With all of humanity’s progress, it’s ironic we’ve become worse at the basic task of breathing.

You can test this out for yourself by placing one hand on your chest and one on your stomach and breathing how you normally would.

If your chest expands more than your stomach, it means you aren’t using the full power of your diaphragm. This can trigger the body’s defense mechanisms and create a vicious cycle of stress.

There’s no need to panic, I regularly rely on my chest for breathing too. I have over a decade of Karate experience and 5 years of yoga and yet still battle my bad habits. It’s tough for anyone to always be aware of their breath.

I’m going to share the simple breathing techniques that help me when I start to feel overwhelmed. I mix them up depending on how I feel but try them all out and find what works for you.

NOTE: If at any point you feel unwell, return to your normal breathing. If you have any reason to be concerned with your health, check with a doctor first.

The Lion’s Breath (Simhasana Pranayama)

I’ll start with my favorite especially when I’m having a bad day. It’s not office-appropriate but great if you have a moment to yourself.

Take a seat and lean slightly forwards by resting your hands on your knees.
Take a deep breath in through your nose.
Open your mouth as wide as it can go while sticking your tongue out and down.
Exhale making a long “haaa” sound.
Breathe normally before repeating several times.
This technique is great for when you have excess nervous energy that you feel you need to get out. When I’m stressed I get tension in my jaw and the lion’s breath helps me relax my facial muscles.

Video walkthrough

Three-Four-Five

There are so many different prescriptions of how many seconds to breathe in, hold and breathe out. Despite training for many years, I find it hard to control a slow exhale. Yet it has been shown longer exhales trigger our vagus nerve and calms our body’s reactive state.

This is why I recommend Dr. Chatterjee’s 3–4–5 technique. It’s short enough to not be intimidating but significantly longer than most people’s natural breath when stressed.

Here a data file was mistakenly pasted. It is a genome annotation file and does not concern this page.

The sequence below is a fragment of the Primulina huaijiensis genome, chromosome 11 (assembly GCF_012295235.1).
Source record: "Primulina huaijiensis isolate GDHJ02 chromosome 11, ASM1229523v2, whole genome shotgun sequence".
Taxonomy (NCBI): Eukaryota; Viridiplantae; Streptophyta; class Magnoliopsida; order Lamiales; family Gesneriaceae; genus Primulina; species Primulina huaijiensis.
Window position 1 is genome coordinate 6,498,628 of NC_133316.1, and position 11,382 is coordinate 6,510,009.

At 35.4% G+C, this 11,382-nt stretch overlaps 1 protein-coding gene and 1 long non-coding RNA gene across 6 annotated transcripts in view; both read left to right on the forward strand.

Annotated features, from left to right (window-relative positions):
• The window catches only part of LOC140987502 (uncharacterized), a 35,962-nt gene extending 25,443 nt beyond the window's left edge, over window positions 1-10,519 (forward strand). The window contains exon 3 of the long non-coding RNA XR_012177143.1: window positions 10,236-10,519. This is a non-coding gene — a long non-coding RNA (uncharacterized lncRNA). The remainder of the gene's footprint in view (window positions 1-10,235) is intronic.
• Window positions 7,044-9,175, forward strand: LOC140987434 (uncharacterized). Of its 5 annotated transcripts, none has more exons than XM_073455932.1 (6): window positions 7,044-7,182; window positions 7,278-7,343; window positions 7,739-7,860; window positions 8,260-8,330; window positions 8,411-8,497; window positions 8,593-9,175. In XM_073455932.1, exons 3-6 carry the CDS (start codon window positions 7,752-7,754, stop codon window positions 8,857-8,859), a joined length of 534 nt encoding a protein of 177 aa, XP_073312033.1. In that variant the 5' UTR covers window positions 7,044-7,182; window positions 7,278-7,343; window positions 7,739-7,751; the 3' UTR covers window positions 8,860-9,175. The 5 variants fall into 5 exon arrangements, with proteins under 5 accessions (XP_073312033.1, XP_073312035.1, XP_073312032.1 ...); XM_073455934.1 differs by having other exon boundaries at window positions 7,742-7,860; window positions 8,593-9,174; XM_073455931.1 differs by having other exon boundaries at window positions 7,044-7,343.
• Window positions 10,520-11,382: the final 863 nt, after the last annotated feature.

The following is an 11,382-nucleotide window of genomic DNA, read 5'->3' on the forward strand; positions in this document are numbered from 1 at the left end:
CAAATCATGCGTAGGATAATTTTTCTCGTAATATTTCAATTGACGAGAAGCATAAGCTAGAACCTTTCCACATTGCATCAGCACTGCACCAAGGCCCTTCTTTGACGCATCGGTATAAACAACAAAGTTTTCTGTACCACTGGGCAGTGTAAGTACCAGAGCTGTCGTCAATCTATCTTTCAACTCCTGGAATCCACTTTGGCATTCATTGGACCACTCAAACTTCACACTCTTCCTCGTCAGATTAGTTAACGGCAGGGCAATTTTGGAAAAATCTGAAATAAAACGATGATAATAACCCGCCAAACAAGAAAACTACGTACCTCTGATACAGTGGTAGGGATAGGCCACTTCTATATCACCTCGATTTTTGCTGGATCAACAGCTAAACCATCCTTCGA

Breathe in through your nose for 3 seconds.
Hold your breath for 4 seconds.
Breathe out through pursed lips for 5 seconds.
Repeat for several minutes as long as you feel comfortable.
The doctor found it reduced the symptoms of stress and anxiety in his patients and improved their sleep. It’s part of my daily routine now and I aim to take this type of breath every time I reach for a screen.

If this feels easy, you can upgrade to 4–7–8 breathing championed by Dr. Weil.

Video walkthrough

Humming Bee Breath (Bhramari Pranayama)

I like to practice this technique towards the end of my day to release tension but make sure others around you aren’t already asleep!

Sit down comfortably.
Put your thumbs gently over your ear canals.
Rotate your wrists so you can cover your closed eyes with your fingers.
Breathe in slowly.
Make a long humming sound and feel the vibrations through your face as you breathe out.
You want to make the hum last as long as you can whilst keeping it at a constant pitch.
After I have done a few of these, whatever was nibbling at my brain seems to have disappeared and I can go sleep with a sense of calm.

Studies have shown this technique reduced heart rate and blood pressure in patients after 5 minutes. The researchers found it led to the dominance of the parasympathetic nervous system which counteracts our fight-or-flight response.

Video walkthrough

Alternate Nostril Breathing (Nadi Shodhana)

I felt silly the first time I did this in a yoga class but I couldn’t ignore how well it seemed to lower my heart rate. The challenge of breathing through one nostril at a time seemed to focus my mind and shut out my other thoughts.

Use the thumb on your right hand to close your right nostril.
Breathe in through the left nostril.
Hold the breath for a short count.
Use the right ring finger to cover the left nostril and release the thumb.
Breathe out through your right nostril.
Repeat reversing the side that inhales and exhales.
I use this technique when I feel myself letting external pressure get to me. It forms a circuit breaker for my mind and after I can return to what I was doing with fresher eyes.

Video walkthrough

Belly Breathing

Many of us don’t make enough use of our diaphragm so it’s useful to retrain.

Some people will be desperate to achieve the flat abs look so pull in their belly and unintentionally limit their breathing. For others, it’s simply damage from being hunched over a desk or stress tightening the surrounding muscles.

You can do this one when you wake up and are procrastinating leaving your bed:

Put one hand over your heart and one just under your rib cage.
Breathe in and feel your belly expand but your chest stays fairly still.
Exhale through pursed lips while pulling the abs back in.
Video walkthrough

I hope one of these techniques resonates with you and can find its way into your routine. Making time for one of these for 5 minutes a day could make a huge impact on your stress levels.

As you become more comfortable you may introduce several as you find out what works for you in different scenarios. It’s important to use these as part of a more general healthy lifestyle as no one technique will ever be a silver bullet.

Increasingly doctors are recommending breathing exercises to aid people with stress-related symptoms. Personally, a greater focus on my breath has made me calmer and stopped me from feeling overwhelmed so much.

I’m a happier person as a result.

Picture Credit- Created by the author — original image from cottonbro on Pexels

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Amardeep S. Parmar

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